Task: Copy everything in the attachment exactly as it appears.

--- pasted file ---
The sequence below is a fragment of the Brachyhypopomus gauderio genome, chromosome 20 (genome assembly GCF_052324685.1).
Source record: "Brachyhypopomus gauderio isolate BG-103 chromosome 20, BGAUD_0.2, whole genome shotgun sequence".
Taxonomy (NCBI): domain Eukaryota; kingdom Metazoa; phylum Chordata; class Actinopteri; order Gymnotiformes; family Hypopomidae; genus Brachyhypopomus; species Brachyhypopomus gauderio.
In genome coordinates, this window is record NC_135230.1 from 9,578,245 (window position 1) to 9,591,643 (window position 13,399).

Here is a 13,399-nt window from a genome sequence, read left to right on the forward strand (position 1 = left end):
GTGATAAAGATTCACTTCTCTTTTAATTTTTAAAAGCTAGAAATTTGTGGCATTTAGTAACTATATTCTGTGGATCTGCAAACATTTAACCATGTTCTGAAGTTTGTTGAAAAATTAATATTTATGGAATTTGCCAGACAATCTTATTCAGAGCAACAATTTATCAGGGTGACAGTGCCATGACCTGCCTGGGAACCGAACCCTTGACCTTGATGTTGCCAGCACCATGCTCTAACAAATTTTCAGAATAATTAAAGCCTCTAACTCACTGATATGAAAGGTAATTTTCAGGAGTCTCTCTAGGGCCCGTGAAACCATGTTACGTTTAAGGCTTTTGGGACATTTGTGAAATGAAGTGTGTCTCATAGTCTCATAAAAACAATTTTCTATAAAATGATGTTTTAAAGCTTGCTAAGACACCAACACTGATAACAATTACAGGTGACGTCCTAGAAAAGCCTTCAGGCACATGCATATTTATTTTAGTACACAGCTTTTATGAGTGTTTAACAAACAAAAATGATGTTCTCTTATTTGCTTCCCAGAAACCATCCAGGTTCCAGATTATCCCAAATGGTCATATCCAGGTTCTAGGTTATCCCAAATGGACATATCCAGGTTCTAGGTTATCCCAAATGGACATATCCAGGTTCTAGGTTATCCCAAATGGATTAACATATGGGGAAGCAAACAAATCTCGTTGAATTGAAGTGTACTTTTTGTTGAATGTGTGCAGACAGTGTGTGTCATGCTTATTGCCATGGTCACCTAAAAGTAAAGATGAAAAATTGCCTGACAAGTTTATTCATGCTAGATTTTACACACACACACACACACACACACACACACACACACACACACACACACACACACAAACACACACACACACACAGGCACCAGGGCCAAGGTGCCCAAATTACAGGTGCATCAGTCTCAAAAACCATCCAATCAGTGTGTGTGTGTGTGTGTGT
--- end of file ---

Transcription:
The sequence below is a fragment of the Brachyhypopomus gauderio genome, chromosome 20 (genome assembly GCF_052324685.1).
Source record: "Brachyhypopomus gauderio isolate BG-103 chromosome 20, BGAUD_0.2, whole genome shotgun sequence".
Taxonomy (NCBI): domain Eukaryota; kingdom Metazoa; phylum Chordata; class Actinopteri; order Gymnotiformes; family Hypopomidae; genus Brachyhypopomus; species Brachyhypopomus gauderio.
In genome coordinates, this window is record NC_135230.1 from 9,578,245 (window position 1) to 9,591,643 (window position 13,399).

Here is a 13,399-nt window from a genome sequence, read left to right on the forward strand (position 1 = left end):
GTGATAAAGATTCACTTCTCTTTTAATTTTTAAAAGCTAGAAATTTGTGGCATTTAGTAACTATATTCTGTGGATCTGCAAACATTTAACCATGTTCTGAAGTTTGTTGAAAAATTAATATTTATGGAATTTGCCAGACAATCTTATTCAGAGCAACAATTTATCAGGGTGACAGTGCCATGACCTGCCTGGGAACCGAACCCTTGACCTTGATGTTGCCAGCACCATGCTCTAACAAATTTTCAGAATAATTAAAGCCTCTAACTCACTGATATGAAAGGTAATTTTCAGGAGTCTCTCTAGGGCCCGTGAAACCATGTTACGTTTAAGGCTTTTGGGACATTTGTGAAATGAAGTGTGTCTCATAGTCTCATAAAAACAATTTTCTATAAAATGATGTTTTAAAGCTTGCTAAGACACCAACACTGATAACAATTACAGGTGACGTCCTAGAAAAGCCTTCAGGCACATGCATATTTATTTTAGTACACAGCTTTTATGAGTGTTTAACAAACAAAAATGATGTTCTCTTATTTGCTTCCCAGAAACCATCCAGGTTCCAGATTATCCCAAATGGTCATATCCAGGTTCTAGGTTATCCCAAATGGACATATCCAGGTTCTAGGTTATCCCAAATGGACATATCCAGGTTCTAGGTTATCCCAAATGGATTAACATATGGGGAAGCAAACAAATCTCGTTGAATTGAAGTGTACTTTTTGTTGAATGTGTGCAGACAGTGTGTGTCATGCTTATTGCCATGGTCACCTAAAAGTAAAGATGAAAAATTGCCTGACAAGTTTATTCATGCTAGATTTTACACACACACACACACACACACACACACACACACACACACACACACACACACACAAACACACACACACACACAGGCACCAGGGCCAAGGTGCCCAAATTACAGGTGCATCAGTCTCAAAAACCATCCAATCAGTGTGTGTGTGTGTGTGTGT